Best albums of 1988: #3 The Waterboys “Fisherman’s blues”

In a previous post on these pages, I told the story of how I worked in the tool rental industry in the years immediately following graduation and during this time, met a guy named Chris, whose last name may now forever escape me, and with whom I shared musical tastes. Often while working together, we would talk music and share concert stories and recommendations and often with him, The Waterboys would be mentioned. I think the first time the name came up was after I told him about how much of a Wonder Stuff fan I was. After that, he would ask me, “Did you listen to them yet?” (‘them’ being The Waterboys), to which I would ashamedly shake my head in the negative. After a few weeks of this, I finally gave a listen to the title track off “Fisherman’s blues”, one of three albums he listed as recommended (“you’ll love any one of them”). I did enjoy the song but then, later the same evening, I heard it again during the opening credits of “Waking Ned Devine”, a film I had randomly picked to go see at my local rep theatre. It then seemed to me fated that I should fall in love with the song. I went out to buy the album shortly afterwards on CD and fell in love with the whole darned thing too.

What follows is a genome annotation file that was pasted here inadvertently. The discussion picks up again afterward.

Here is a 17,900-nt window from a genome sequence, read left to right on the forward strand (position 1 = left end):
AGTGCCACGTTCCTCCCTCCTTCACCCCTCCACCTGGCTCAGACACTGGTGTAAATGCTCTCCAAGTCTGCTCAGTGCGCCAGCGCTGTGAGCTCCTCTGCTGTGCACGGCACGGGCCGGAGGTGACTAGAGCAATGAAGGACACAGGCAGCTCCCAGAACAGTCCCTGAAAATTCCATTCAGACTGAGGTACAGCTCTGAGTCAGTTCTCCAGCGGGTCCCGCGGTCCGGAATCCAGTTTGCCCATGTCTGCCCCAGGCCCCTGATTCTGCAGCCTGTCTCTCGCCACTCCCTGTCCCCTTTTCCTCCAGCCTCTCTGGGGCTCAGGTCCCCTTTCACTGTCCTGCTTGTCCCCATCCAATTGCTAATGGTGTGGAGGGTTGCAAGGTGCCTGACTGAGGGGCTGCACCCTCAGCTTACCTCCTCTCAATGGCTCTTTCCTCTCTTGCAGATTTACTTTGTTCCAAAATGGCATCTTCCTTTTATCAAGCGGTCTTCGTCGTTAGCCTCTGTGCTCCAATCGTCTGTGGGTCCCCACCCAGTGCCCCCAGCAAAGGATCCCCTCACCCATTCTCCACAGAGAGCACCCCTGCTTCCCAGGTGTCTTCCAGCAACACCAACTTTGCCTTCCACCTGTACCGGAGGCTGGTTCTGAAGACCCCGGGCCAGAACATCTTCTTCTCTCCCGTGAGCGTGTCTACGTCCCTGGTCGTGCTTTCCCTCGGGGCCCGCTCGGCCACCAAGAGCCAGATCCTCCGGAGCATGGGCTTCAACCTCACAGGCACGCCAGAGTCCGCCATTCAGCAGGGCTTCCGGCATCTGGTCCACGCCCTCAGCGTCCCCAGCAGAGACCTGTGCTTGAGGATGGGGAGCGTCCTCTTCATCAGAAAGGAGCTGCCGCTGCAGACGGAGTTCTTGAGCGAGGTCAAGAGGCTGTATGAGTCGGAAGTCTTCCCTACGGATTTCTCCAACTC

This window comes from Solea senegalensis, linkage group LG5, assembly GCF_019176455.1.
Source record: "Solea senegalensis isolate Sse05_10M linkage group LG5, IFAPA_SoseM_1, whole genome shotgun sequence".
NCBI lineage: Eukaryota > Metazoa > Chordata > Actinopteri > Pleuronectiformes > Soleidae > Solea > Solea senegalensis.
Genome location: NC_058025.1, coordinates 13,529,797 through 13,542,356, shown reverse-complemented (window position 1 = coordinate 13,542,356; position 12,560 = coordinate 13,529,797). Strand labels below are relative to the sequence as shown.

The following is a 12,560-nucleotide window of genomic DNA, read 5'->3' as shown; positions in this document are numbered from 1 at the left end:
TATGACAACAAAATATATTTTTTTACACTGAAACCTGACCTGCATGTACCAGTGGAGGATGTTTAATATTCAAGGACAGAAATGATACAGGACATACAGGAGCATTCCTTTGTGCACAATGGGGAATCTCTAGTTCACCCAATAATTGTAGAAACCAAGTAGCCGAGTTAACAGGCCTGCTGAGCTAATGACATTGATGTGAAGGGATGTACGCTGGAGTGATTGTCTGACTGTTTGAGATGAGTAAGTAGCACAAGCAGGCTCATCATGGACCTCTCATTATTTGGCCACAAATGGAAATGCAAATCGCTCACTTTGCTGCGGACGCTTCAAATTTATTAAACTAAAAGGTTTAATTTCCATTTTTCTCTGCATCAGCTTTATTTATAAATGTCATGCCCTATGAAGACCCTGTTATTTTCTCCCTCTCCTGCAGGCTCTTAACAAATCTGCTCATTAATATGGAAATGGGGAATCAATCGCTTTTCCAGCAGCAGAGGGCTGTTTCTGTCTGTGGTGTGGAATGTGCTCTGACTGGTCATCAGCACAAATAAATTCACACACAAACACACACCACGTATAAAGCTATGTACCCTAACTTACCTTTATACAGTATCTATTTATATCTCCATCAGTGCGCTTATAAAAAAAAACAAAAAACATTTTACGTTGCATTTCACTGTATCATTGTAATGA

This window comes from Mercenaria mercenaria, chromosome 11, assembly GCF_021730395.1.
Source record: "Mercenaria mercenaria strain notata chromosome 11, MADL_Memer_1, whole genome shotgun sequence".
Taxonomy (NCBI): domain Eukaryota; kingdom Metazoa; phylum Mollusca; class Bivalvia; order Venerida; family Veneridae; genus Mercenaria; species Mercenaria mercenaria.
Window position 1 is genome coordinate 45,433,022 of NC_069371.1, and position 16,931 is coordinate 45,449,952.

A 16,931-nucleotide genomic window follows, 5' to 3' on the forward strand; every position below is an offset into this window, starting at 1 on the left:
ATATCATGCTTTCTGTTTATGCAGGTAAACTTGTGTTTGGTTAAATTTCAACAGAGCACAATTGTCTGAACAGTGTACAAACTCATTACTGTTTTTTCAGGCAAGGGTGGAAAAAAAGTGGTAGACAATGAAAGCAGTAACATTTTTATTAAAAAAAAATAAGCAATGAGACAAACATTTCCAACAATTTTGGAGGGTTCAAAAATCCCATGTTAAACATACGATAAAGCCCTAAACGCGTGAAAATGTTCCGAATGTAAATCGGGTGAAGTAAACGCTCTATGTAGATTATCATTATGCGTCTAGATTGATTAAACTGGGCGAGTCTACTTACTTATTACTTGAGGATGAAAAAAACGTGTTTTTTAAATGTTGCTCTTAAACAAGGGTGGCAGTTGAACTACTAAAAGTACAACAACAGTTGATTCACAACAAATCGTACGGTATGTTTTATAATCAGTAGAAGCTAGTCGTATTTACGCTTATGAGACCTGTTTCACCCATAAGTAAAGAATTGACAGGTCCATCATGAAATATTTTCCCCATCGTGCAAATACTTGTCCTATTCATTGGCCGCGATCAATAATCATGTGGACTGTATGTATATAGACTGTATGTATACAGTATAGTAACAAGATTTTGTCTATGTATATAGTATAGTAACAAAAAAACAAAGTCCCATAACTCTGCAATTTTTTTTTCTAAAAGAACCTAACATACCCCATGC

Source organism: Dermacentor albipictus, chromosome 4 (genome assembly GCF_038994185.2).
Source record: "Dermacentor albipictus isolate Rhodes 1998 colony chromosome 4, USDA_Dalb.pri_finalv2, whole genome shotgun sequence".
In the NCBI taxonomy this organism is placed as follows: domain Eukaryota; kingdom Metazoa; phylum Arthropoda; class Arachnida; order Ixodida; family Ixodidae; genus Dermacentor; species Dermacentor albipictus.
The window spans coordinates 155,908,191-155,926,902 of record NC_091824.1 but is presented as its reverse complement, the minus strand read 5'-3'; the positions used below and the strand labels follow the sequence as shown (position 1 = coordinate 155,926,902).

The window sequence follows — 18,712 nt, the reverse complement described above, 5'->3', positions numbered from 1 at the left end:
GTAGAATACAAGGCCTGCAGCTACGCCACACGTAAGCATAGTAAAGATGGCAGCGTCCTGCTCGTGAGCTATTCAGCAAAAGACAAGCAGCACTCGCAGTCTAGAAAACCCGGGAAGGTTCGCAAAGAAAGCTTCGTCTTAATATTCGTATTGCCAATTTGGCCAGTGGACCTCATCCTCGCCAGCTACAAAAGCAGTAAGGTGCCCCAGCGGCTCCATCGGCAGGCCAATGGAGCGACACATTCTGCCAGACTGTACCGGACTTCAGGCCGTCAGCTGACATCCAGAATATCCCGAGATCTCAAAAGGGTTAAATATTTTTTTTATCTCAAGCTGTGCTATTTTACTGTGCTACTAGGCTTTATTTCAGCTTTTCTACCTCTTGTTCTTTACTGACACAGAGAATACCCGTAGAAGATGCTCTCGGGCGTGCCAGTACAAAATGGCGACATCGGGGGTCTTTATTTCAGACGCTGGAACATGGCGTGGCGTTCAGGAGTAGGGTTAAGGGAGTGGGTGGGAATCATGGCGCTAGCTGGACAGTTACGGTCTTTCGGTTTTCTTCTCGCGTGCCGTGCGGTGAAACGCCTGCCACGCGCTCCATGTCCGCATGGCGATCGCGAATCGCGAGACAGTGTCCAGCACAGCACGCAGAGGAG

The Waterboys are mainly the musical vehicle for creative force and frontman Mike Scott. He formed the group in 1983 and, save for a few years where he released work under his own name, the band has been a going concern with a rotating cast of characters. The only other long standing member that is with the group to this day is Irish fiddler Steve Wickham, who helped along the first change in sound after joining the force in 1985. Prior to the fourth album, which is the album of our discussion today, The Waterboys’ music was post-punk based with only hints of folk. “Fisherman’s blues” came out of lengthy recording sessions in Ireland and was heavily influenced by the traditional folk music of that country. It divided listeners at the time between those fans that wanted more of the ‘big music’ and those that loved the new sound. Nowadays, though, it is widely considered the band’s masterpiece.

The mass amounts of recordings that resulted from the year long sessions were such that, more than a decade later, Scott was able to put out a whole other excellent album, a sequel of sorts, from the pieces that didn’t make the original cut. That also means to me that “Fisherman’s blues” is a complete album, devoid of filler, and almost impossible to distill down to three picks for you. Still, I have managed a close approximation. Have a listen.